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Bad Breath in Children

Wondering why your kid has bad breath?

Hello Halitosis

Halitosis, the clinical term for bad breath is pretty common in adults - about one in four adults struggle with bad breath. Though this condition is not one many automatically associate with children, halitosis can be common for kids, too. Just as with adults, there are many reasons why a child may have bad breath:


We have all likely been concerned about our own onion or garlic breath at one point or another. It is no different for children. If you are lucky enough to have a child who enjoys a variety of vegetables and spices, you will likely find that their breath reflects their diet. Also, a diet full of junk foods and candies have been known to cause bad breath, as the foods are often rich in carbohydrates or may be sticky, getting caught between the teeth. This trapped, carb-rich food is a favorite for bacteria, multiplying as they consume the leftovers and causing a stink.

Poor Oral Hygiene

The most common cause for bad breath in both children and adults is poor oral hygiene. The bacteria that likes to feast on the leftover food between our teeth multiply and turns into a sticky substance called plaque. This plaque will eat away at tooth enamel causing tooth decay or will harden to become tartar and contribute to gum disease. The bacteria can release a foul odor, so the best prevention is to brush properly at least twice a day to remove the leftover food particles and plaque build-up.

Proper brushing technique can be difficult for younger children to master and try the patience of older children who prefer to be playing video games; however, proper brushing technique must be used in order to remove all of the built up bacteria.

Dry Mouth

Dry mouth can occur due to a variety of reasons, but most commonly from mouth breathing or medications. Dry mouth is a decrease in the production of saliva, which washes stinky bacteria away. Mouth breathing is common when children are stuffed-up with a cold or allergies, but it does dry out the mouth. Ironically, certain medications like antihistamines can also cause dry mouth, resulting in an overabundance of odor-causing bacteria.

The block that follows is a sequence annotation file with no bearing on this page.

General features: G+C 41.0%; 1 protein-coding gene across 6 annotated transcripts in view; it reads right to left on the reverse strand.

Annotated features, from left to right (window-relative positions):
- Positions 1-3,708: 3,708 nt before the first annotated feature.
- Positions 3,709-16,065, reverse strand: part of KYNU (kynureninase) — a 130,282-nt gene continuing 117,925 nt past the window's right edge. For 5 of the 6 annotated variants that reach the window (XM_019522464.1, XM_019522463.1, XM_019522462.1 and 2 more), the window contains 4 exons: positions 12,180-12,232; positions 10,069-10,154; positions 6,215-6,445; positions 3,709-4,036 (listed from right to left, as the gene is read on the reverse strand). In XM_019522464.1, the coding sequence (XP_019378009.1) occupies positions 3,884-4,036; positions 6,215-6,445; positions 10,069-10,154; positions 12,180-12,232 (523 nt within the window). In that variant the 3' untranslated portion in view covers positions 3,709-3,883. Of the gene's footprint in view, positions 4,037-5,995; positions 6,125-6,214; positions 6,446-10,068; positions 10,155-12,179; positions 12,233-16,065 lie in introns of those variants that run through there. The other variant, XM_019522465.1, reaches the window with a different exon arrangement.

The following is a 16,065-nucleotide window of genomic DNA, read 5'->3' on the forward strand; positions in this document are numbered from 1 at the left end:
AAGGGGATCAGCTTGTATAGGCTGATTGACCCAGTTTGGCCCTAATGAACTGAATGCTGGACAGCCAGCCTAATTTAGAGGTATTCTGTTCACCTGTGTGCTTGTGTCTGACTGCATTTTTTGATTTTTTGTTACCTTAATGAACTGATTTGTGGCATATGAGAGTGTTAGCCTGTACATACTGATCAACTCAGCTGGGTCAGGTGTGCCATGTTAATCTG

Treating Bad Breath

Once you are able to determine the cause for your child's bad breath, you can take steps to help improve it. Without making fun or passing judgement, explain to your child that you have noticed their breath, ask questions to determine the cause, and take steps to improve it. It could just be a matter of slight diet changes, giving suggestions on changing sleeping position, providing some water at nighttime, or in the event of sinus infection, seeking treatment.

Regardless, your child should maintain a healthy oral hygiene routine and be taken to the dentist at least every 6 months for routine exams and cleanings. The professional removal of plaque and tartar will most likely improve their breath immediately; however, if you are unable to determine the cause or improve your child's bad breath, discuss it with the dentist as they may have some suggestions.